I was still determined to sit in the front of the room but the hall was crowded due to the upcoming Krishna’s birthday celebrations. I decided to get to the front area by coming in from the side. Perhaps I could sit against the wall at the bottom of the stage. The front section of floor-sitting area is primarily occupied by the brahmacharinis (female monks) and long-term western residents. That would be an awesome place to sit for bhajans, although at this point I knew I would likely be sitting so close to the stage wall that I might not be able to see anything.

I did find a place to sit there and I was even able to get a glance of Amma from time to time. I was content. Moments later, an Indian brahmacharini asked if I could see Amma, and when I responded “a little” she motioned for me to come sit next to her. I was hesitant at first, because I didn’t want to block anyone’s vision, but she said it was fine. I moved up and felt very appreciative that she had helped me in this way. Then a Western resident, who was even closer to the front, motioned for me to come sit beside her, and I did. If Amma had been sitting on the floor instead on the high stage, I would have been about 20 feet away from her. Needless to say, I had a wonderful time singing bhajans from that area… and felt very taken care of besides.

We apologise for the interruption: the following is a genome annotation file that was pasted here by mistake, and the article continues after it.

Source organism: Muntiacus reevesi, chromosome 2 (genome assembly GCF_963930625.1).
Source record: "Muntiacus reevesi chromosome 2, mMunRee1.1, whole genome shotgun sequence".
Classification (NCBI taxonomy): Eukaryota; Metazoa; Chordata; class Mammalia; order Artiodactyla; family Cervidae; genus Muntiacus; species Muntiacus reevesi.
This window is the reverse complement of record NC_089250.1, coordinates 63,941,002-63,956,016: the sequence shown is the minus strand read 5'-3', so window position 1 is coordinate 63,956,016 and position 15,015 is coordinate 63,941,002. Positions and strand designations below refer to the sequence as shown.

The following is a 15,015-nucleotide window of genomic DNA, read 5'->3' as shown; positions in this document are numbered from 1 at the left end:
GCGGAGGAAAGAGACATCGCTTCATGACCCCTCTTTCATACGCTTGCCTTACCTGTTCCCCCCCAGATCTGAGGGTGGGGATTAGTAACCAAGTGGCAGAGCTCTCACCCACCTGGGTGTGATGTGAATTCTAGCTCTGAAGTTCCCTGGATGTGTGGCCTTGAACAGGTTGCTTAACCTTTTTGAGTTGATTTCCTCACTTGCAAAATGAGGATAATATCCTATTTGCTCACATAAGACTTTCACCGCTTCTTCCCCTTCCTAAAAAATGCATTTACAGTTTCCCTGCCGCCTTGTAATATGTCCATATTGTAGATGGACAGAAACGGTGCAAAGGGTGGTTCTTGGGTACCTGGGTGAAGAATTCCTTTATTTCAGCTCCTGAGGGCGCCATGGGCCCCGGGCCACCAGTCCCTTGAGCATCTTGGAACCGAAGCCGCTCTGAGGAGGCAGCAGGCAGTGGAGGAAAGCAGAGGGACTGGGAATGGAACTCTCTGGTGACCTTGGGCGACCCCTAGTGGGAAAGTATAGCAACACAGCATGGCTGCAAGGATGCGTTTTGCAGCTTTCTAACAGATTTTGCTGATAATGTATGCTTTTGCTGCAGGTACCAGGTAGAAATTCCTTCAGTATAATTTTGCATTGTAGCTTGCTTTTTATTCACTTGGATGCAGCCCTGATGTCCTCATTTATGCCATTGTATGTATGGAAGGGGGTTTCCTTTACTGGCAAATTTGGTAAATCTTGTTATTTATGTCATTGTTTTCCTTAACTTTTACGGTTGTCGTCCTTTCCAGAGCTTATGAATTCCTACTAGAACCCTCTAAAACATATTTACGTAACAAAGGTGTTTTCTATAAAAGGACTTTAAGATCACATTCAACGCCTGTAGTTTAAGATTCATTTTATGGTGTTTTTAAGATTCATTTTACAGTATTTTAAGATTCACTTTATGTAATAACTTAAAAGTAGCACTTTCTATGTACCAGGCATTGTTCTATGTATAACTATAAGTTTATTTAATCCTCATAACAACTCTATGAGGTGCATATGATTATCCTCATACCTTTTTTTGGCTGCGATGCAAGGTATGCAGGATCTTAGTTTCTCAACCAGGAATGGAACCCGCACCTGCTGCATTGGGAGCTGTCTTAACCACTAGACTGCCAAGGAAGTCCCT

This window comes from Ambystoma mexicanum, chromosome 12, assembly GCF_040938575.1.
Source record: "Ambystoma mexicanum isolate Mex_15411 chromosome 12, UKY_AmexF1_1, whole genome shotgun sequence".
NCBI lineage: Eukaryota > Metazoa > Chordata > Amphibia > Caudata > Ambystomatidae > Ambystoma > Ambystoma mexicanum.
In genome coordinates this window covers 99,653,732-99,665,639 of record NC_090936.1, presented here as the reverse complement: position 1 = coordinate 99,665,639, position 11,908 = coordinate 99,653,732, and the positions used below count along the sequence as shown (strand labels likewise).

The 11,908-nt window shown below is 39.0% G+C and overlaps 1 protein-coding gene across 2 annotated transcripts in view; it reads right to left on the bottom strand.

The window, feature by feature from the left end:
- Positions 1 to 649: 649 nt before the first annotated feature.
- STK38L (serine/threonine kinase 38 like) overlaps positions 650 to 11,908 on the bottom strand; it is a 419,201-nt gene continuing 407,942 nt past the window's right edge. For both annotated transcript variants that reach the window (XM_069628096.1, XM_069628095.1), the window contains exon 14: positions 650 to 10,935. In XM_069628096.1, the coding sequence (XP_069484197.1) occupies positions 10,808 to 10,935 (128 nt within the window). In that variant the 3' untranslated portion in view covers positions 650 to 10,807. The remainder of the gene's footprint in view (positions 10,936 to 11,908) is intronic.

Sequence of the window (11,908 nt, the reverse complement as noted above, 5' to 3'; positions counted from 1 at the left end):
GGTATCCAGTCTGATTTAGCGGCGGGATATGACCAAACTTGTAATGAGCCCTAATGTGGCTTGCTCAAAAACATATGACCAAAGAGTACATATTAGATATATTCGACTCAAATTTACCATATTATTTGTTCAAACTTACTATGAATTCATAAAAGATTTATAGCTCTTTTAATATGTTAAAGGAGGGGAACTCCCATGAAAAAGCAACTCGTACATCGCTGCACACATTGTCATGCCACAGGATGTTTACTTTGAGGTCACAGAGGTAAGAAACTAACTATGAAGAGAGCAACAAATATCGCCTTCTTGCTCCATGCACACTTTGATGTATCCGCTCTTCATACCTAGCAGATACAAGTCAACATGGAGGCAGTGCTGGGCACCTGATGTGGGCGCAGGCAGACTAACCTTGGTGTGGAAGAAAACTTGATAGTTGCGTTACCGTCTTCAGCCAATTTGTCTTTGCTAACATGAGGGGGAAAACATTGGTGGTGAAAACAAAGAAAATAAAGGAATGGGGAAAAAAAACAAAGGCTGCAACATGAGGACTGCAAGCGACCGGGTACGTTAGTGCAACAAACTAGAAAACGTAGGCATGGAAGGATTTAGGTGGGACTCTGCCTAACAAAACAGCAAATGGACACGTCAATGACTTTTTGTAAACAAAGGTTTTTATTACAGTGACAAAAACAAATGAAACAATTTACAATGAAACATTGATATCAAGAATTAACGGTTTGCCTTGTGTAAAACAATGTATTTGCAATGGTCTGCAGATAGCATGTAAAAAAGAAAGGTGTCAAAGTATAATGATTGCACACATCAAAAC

My conclusions from these experiences:

Was I bad for skipping the meditation and Q&A : No

Was my choice to skip those programs a mistake: No, I made the choice based on self-care and it still feels right. However, choices may have consequences and these did.

Throughout this experience, I had the opportunity to practice behaviors such as persistence, flexibility, equanimity, and letting go. I was also reminded that what I need will be provided.

What I will do differently in the future because of this experience: I will come early to the bhajan program so if Amma starts the program before I expect her to, I will be ready.

 

To read the previous posts in this series click here.

Cee’s Photography: Flower of the Day- September 5, 2018

Cee’s Flower of the Day Challenge caught my eye. That is a good challenge for me to participate in while I am staying in Amritapuri!

So Many Memories

Every time I come to Amritapuri, I have so many memories of my first visit. I met Amma in June of 1989. Six weeks later, I was at her New Hampshire retreat and 6 months after that I was at her ashram in India. I don’t remember when the ashram started to be called Amritapuri, but I think it was many years later. At that time, we just referred to it as being near Oachira or Vallikavu.

In those days, the beach road was not paved and was full of potholes. The taxi drivers were not willing to drive on it so they would take us to Vallikavu. From there, we took a canoe to the ashram. This was our first view of the ashram: